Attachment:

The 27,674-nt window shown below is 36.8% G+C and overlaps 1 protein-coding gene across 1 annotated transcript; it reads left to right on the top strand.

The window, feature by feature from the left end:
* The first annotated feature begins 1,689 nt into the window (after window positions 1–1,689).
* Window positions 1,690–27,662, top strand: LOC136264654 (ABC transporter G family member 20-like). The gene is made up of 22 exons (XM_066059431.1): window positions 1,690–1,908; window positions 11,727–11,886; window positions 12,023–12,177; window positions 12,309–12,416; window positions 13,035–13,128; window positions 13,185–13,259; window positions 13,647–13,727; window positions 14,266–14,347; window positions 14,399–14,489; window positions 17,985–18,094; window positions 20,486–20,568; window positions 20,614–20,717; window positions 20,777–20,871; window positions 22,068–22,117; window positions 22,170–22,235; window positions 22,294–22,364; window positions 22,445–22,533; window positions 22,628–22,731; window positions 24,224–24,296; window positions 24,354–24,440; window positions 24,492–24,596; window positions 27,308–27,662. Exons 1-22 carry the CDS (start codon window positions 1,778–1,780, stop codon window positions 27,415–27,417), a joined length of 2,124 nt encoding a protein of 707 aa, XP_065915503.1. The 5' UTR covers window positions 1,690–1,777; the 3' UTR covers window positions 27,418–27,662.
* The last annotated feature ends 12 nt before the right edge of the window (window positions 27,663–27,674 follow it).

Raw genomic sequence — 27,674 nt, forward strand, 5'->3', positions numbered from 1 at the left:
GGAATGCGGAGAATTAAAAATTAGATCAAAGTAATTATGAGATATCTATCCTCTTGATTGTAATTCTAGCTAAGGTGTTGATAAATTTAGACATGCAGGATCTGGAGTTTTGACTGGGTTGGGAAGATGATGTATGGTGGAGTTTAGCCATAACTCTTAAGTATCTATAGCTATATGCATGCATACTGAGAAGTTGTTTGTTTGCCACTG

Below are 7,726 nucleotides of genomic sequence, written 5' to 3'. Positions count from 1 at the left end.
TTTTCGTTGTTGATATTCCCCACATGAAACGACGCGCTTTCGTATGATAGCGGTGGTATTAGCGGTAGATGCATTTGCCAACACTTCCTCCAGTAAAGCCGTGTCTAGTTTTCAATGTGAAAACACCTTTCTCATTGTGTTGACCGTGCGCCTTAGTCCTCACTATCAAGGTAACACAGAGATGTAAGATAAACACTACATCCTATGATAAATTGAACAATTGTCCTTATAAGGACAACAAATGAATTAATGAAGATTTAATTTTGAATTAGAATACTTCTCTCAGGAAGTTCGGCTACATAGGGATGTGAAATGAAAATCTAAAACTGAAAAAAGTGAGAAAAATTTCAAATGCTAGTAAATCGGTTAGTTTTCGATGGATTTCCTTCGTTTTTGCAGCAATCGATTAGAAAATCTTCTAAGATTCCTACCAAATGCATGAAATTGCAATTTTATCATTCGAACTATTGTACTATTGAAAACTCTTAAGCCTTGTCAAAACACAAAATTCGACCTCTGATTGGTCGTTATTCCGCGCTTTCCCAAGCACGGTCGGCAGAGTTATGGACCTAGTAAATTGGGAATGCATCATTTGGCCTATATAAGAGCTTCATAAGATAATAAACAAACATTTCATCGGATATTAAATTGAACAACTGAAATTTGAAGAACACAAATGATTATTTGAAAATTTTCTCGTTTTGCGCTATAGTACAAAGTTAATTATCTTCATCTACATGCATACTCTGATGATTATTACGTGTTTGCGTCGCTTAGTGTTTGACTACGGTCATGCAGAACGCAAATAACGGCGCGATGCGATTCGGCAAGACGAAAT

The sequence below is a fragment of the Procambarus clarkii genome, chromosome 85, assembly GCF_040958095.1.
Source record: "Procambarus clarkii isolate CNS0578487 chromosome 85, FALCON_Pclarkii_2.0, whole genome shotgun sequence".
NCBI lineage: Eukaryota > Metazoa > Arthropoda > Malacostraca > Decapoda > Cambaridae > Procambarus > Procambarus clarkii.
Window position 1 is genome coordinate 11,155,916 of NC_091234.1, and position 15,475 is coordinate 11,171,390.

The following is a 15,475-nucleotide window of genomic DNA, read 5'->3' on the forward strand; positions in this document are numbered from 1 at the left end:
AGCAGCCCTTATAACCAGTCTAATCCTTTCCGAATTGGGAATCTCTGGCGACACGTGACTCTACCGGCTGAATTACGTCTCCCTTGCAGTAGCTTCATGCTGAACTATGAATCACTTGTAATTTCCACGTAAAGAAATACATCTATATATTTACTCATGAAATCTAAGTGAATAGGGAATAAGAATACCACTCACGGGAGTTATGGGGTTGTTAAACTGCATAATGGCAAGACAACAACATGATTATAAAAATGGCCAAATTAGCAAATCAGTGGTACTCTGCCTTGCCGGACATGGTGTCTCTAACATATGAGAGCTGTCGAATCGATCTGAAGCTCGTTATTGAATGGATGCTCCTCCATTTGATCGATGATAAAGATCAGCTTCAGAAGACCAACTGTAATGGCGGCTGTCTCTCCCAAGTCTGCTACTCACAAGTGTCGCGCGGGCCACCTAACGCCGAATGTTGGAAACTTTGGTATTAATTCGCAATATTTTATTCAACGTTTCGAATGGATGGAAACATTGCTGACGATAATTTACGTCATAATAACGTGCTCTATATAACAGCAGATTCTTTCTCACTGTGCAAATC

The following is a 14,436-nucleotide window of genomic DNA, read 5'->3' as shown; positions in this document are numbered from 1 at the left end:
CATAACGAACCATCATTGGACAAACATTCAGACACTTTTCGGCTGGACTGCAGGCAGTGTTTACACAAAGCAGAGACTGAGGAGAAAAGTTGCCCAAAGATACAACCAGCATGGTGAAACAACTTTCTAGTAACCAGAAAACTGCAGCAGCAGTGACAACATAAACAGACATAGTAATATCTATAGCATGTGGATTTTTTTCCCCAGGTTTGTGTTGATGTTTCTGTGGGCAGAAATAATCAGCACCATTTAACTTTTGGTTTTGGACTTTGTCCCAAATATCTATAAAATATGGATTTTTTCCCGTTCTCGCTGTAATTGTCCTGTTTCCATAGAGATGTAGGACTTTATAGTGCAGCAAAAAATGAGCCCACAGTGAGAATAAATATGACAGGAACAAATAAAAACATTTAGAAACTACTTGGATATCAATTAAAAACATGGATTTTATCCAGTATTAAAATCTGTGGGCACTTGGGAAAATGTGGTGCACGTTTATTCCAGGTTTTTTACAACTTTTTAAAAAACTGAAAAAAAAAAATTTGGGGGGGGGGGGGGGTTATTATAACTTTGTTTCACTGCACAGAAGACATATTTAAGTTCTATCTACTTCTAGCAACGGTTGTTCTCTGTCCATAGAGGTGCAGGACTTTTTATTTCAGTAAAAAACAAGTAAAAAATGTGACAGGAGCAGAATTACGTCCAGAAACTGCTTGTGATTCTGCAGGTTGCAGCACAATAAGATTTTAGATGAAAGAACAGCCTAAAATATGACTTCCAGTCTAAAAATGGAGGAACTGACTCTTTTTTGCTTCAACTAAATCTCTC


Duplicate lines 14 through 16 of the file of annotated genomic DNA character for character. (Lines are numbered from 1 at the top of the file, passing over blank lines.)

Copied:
The following is a 15,475-nucleotide window of genomic DNA, read 5'->3' on the forward strand; positions in this document are numbered from 1 at the left end:
AGCAGCCCTTATAACCAGTCTAATCCTTTCCGAATTGGGAATCTCTGGCGACACGTGACTCTACCGGCTGAATTACGTCTCCCTTGCAGTAGCTTCATGCTGAACTATGAATCACTTGTAATTTCCACGTAAAGAAATACATCTATATATTTACTCATGAAATCTAAGTGAATAGGGAATAAGAATACCACTCACGGGAGTTATGGGGTTGTTAAACTGCATAATGGCAAGACAACAACATGATTATAAAAATGGCCAAATTAGCAAATCAGTGGTACTCTGCCTTGCCGGACATGGTGTCTCTAACATATGAGAGCTGTCGAATCGATCTGAAGCTCGTTATTGAATGGATGCTCCTCCATTTGATCGATGATAAAGATCAGCTTCAGAAGACCAACTGTAATGGCGGCTGTCTCTCCCAAGTCTGCTACTCACAAGTGTCGCGCGGGCCACCTAACGCCGAATGTTGGAAACTTTGGTATTAATTCGCAATATTTTATTCAACGTTTCGAATGGATGGAAACATTGCTGACGATAATTTACGTCATAATAACGTGCTCTATATAACAGCAGATTCTTTCTCACTGTGCAAATC

The following is a 14,436-nucleotide window of genomic DNA, read 5'->3' as shown; positions in this document are numbered from 1 at the left end: